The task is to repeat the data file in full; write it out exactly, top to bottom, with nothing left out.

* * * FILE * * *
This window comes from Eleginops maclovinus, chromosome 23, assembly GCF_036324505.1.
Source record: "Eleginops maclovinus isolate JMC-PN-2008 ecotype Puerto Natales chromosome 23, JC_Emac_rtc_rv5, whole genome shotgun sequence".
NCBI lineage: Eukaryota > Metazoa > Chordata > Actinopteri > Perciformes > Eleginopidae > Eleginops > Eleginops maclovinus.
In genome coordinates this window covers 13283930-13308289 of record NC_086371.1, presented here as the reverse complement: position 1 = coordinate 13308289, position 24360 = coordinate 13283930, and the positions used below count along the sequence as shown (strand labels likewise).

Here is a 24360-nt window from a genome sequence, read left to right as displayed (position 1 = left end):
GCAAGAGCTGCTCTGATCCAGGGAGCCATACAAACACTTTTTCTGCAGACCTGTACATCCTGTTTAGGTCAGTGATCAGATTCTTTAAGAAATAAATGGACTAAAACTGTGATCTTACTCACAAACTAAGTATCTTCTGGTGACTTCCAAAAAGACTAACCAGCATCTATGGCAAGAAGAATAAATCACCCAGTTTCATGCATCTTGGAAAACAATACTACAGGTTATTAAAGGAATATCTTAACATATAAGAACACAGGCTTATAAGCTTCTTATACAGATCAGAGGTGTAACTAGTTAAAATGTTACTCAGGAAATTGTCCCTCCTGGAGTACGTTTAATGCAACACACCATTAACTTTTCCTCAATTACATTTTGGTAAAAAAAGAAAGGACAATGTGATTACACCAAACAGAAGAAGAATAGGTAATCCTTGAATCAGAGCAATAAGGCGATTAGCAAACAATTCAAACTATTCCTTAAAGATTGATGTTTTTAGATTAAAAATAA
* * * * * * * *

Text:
This window comes from Eleginops maclovinus, chromosome 23, assembly GCF_036324505.1.
Source record: "Eleginops maclovinus isolate JMC-PN-2008 ecotype Puerto Natales chromosome 23, JC_Emac_rtc_rv5, whole genome shotgun sequence".
NCBI lineage: Eukaryota > Metazoa > Chordata > Actinopteri > Perciformes > Eleginopidae > Eleginops > Eleginops maclovinus.
In genome coordinates this window covers 13283930-13308289 of record NC_086371.1, presented here as the reverse complement: position 1 = coordinate 13308289, position 24360 = coordinate 13283930, and the positions used below count along the sequence as shown (strand labels likewise).

Here is a 24360-nt window from a genome sequence, read left to right as displayed (position 1 = left end):
GCAAGAGCTGCTCTGATCCAGGGAGCCATACAAACACTTTTTCTGCAGACCTGTACATCCTGTTTAGGTCAGTGATCAGATTCTTTAAGAAATAAATGGACTAAAACTGTGATCTTACTCACAAACTAAGTATCTTCTGGTGACTTCCAAAAAGACTAACCAGCATCTATGGCAAGAAGAATAAATCACCCAGTTTCATGCATCTTGGAAAACAATACTACAGGTTATTAAAGGAATATCTTAACATATAAGAACACAGGCTTATAAGCTTCTTATACAGATCAGAGGTGTAACTAGTTAAAATGTTACTCAGGAAATTGTCCCTCCTGGAGTACGTTTAATGCAACACACCATTAACTTTTCCTCAATTACATTTTGGTAAAAAAAGAAAGGACAATGTGATTACACCAAACAGAAGAAGAATAGGTAATCCTTGAATCAGAGCAATAAGGCGATTAGCAAACAATTCAAACTATTCCTTAAAGATTGATGTTTTTAGATTAAAAATAA